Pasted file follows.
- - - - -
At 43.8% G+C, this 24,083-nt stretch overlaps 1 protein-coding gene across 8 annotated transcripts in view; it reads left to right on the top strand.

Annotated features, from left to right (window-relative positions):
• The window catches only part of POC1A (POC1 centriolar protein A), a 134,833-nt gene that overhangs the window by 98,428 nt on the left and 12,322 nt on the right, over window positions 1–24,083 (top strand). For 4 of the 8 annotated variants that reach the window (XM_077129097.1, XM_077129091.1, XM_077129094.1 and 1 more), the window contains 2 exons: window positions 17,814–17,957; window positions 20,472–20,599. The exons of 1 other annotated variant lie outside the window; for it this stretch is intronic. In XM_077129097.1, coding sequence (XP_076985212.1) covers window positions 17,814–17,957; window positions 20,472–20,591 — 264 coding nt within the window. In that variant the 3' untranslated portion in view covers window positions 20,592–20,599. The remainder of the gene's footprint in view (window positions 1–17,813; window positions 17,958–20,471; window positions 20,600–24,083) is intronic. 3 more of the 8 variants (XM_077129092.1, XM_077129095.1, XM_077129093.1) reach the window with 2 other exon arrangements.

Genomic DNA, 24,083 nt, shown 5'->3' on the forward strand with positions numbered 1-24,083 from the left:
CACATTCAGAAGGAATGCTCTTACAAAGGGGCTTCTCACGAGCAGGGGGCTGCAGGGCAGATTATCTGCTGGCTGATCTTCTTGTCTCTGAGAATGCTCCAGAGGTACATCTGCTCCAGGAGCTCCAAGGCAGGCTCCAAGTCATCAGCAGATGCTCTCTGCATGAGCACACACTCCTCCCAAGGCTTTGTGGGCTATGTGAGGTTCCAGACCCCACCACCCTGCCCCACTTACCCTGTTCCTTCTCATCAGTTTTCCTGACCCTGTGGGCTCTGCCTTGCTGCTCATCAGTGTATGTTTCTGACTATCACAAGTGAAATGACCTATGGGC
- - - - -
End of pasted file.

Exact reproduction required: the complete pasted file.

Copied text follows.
At 43.8% G+C, this 24,083-nt stretch overlaps 1 protein-coding gene across 8 annotated transcripts in view; it reads left to right on the top strand.

Annotated features, from left to right (window-relative positions):
• The window catches only part of POC1A (POC1 centriolar protein A), a 134,833-nt gene that overhangs the window by 98,428 nt on the left and 12,322 nt on the right, over window positions 1–24,083 (top strand). For 4 of the 8 annotated variants that reach the window (XM_077129097.1, XM_077129091.1, XM_077129094.1 and 1 more), the window contains 2 exons: window positions 17,814–17,957; window positions 20,472–20,599. The exons of 1 other annotated variant lie outside the window; for it this stretch is intronic. In XM_077129097.1, coding sequence (XP_076985212.1) covers window positions 17,814–17,957; window positions 20,472–20,591 — 264 coding nt within the window. In that variant the 3' untranslated portion in view covers window positions 20,592–20,599. The remainder of the gene's footprint in view (window positions 1–17,813; window positions 17,958–20,471; window positions 20,600–24,083) is intronic. 3 more of the 8 variants (XM_077129092.1, XM_077129095.1, XM_077129093.1) reach the window with 2 other exon arrangements.

Genomic DNA, 24,083 nt, shown 5'->3' on the forward strand with positions numbered 1-24,083 from the left:
CACATTCAGAAGGAATGCTCTTACAAAGGGGCTTCTCACGAGCAGGGGGCTGCAGGGCAGATTATCTGCTGGCTGATCTTCTTGTCTCTGAGAATGCTCCAGAGGTACATCTGCTCCAGGAGCTCCAAGGCAGGCTCCAAGTCATCAGCAGATGCTCTCTGCATGAGCACACACTCCTCCCAAGGCTTTGTGGGCTATGTGAGGTTCCAGACCCCACCACCCTGCCCCACTTACCCTGTTCCTTCTCATCAGTTTTCCTGACCCTGTGGGCTCTGCCTTGCTGCTCATCAGTGTATGTTTCTGACTATCACAAGTGAAATGACCTATGGGC